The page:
The importance of very early decompressive craniectomy as a prevention to avoid the sudden increase of intracranial pressure in children with severe traumatic brain swelling (retrospective case series)
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The purpose of the retrospective case series of eight consecutive patients is to call our attention to the optimal timing of decompressive craniectomy (DC) in children.
We report the outcomes of eight children under the age of 12 with severe head injuries. DC was performed at different intracranial pressure (ICP; 20 and 25 mmHg) levels.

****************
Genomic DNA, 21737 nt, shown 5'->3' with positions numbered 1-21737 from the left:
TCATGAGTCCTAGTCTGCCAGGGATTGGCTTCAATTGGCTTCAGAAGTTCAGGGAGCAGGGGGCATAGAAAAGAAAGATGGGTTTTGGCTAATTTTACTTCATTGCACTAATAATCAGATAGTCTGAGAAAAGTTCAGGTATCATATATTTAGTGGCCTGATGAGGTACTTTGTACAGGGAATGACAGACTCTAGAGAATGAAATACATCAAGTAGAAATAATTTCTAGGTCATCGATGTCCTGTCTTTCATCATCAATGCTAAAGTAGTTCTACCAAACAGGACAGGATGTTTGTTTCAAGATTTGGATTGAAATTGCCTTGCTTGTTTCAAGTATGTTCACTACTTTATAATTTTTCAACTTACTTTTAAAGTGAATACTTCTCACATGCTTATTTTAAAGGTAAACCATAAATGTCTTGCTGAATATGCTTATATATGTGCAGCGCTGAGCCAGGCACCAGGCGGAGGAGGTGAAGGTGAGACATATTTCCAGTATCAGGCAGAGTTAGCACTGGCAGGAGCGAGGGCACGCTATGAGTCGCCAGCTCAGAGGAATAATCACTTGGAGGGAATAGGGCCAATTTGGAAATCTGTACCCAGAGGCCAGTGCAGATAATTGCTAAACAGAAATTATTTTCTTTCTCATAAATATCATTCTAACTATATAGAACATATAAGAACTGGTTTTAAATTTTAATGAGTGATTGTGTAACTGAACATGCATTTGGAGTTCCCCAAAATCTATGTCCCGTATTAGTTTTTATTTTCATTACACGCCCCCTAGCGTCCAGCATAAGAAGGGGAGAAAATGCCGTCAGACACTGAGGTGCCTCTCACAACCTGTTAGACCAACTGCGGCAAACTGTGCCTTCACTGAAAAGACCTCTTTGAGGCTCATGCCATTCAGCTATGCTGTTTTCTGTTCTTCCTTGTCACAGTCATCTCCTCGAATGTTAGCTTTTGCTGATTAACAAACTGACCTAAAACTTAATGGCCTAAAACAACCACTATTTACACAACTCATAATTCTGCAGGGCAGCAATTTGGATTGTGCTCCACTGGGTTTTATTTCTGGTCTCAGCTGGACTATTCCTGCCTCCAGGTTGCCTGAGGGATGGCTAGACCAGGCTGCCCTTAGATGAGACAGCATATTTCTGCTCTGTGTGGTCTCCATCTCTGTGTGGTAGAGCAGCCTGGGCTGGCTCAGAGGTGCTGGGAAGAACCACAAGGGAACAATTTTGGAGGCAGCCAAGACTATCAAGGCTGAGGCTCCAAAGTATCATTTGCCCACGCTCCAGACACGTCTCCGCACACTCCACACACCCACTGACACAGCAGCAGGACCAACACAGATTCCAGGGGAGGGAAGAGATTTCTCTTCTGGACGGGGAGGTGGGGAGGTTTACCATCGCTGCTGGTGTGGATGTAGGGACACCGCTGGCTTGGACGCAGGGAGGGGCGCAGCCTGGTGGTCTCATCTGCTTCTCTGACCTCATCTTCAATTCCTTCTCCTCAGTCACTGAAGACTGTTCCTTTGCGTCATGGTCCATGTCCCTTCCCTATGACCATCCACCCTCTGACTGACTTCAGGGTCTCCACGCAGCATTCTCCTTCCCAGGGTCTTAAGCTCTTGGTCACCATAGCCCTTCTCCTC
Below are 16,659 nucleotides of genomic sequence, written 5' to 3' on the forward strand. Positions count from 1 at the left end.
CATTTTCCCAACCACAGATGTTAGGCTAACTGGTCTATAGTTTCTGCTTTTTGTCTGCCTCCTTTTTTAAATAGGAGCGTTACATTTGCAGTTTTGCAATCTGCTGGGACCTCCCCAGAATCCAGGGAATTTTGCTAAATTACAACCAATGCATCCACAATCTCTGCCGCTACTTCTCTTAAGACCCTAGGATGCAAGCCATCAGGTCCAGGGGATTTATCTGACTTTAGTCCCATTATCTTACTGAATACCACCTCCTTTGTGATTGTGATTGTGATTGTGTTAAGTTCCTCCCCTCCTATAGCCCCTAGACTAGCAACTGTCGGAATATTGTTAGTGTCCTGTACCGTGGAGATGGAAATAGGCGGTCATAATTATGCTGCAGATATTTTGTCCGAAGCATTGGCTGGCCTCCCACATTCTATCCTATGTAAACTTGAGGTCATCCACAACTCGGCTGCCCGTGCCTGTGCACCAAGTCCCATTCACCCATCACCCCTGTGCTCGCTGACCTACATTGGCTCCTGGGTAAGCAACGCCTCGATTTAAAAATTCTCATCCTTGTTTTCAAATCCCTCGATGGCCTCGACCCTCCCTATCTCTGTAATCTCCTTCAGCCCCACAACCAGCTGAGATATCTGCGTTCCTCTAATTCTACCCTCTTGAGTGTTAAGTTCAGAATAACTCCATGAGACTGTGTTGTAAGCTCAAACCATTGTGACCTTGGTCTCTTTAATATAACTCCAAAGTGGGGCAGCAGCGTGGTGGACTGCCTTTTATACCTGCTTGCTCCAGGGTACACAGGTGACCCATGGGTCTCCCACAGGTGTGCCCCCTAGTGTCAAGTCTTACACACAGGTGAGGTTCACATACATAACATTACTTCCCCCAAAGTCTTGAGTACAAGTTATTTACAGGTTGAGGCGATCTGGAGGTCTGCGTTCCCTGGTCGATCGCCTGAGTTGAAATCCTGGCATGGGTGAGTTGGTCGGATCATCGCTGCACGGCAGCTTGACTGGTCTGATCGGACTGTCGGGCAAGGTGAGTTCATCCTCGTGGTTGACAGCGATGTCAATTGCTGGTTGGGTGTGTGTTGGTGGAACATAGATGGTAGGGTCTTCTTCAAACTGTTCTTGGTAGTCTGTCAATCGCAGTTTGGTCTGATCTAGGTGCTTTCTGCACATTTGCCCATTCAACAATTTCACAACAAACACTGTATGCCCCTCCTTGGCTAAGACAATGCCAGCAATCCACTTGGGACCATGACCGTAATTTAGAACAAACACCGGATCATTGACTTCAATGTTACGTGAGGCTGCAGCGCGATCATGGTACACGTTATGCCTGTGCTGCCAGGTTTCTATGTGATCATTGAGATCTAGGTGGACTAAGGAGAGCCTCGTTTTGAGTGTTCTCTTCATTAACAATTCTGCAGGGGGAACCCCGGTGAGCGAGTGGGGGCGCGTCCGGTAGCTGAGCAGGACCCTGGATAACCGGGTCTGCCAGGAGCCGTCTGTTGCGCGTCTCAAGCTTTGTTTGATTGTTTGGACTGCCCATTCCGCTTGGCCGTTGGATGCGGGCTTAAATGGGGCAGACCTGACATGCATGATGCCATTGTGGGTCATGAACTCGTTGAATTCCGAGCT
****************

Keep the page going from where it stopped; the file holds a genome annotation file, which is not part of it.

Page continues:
Our results suggest that above 20 mmHg, very fast progression of ICP (within15min) can occur, which may limit the time available to plan and perform DC with a successful patient outcome.
Considering the anamnestic data, it could be useful to perform DC at 20–22 mmHg ICP in young patients in order to prevent the potential of very fast brain swelling if there is no possibility to perform durotomy within 20 min after the onset of raising the ICP. It is especially considerable in poor countries where the emergency route could be less organized because of locations of building and extreme load of the staff. Further controlled trials are necessary to evaluate the indication and standardization of early decompressive craniectomy as a standard preventive therapy in pediatric severe traumatic brain swelling.
KeywordsDecompressive craniectomy Traumatic brain swelling Vascular tunnel
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